Their reaction to the loss of a game that they were headed in for only three minutes has been very telling.
Presented with the opportunity of the convenient scapegoat in the immediate aftermath of the replay for their failure to close out that game four weeks ago, Mc Grath politely declined.
Referee Diarmuid Kirwan's intervention had effectively swung the title in Clare's favour.
With his decision to overlook a clear-cut free for Jamie Barron before giving Clare a much less obvious free which Tony Kelly smashed between the posts before applying the coup de grace, it teed it up high for Mc Grath to open his shoulders and let fly.
Resisted But he resisted, insisting mistakes were all part of life and that they'd have to accept it.
The cup had barely been handed over to Cian Dillon and Tony Kelly but already Waterford had stolen a little march on June 5 through Mc Grath's good grace.
It was a clever piece of psychology not to engage the rage that was all around the county.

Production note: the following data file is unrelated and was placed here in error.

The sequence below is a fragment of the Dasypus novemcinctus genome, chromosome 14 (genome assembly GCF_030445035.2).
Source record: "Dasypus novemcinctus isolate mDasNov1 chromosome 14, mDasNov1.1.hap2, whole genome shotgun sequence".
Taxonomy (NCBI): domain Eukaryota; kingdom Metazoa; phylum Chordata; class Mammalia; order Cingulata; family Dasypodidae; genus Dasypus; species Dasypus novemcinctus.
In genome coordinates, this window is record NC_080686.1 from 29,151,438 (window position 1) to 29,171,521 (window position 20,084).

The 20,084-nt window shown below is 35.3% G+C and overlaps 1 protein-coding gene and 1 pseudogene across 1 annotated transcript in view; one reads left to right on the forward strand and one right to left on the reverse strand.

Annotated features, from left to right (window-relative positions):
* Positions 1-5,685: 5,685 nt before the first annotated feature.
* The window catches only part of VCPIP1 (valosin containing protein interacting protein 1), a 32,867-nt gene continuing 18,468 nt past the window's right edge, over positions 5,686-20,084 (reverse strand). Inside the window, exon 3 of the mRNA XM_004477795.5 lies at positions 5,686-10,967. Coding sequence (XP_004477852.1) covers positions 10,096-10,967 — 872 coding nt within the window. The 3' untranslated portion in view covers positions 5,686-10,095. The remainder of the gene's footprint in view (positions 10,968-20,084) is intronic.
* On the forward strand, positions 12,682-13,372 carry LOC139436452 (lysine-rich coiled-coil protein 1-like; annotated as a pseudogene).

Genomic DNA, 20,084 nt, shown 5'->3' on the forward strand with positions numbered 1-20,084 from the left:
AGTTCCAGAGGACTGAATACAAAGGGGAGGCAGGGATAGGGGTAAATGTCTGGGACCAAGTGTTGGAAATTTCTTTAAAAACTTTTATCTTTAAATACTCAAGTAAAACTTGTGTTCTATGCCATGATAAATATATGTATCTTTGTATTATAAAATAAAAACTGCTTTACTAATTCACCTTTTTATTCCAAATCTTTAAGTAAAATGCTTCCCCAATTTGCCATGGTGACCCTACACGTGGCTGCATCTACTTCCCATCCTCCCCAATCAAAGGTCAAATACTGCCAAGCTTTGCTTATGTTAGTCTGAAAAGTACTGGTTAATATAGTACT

In these pages John Mullane pulled hard with his assertion that Kirwan should even consider his future as a referee after the decision.
The following evening Mc Grath explained: "The longer that becomes a side issue, any sense of 'we were robbed', then it becomes a negative.
"All the time Clare are preparing and almost saying to themselves, 'hey, they're saying it was a refereeing decision, we'll show them'.
It could become part of their process."Thus, the seeds were sown for his most important victory as Waterford manager, a victory that underlined that this team is in it for the long haul.
The All-Ireland title may elude them, so too might the Munster title in five weeks' time but Thurles on Sunday has crystallised a strength of character that will sustain them in the long term.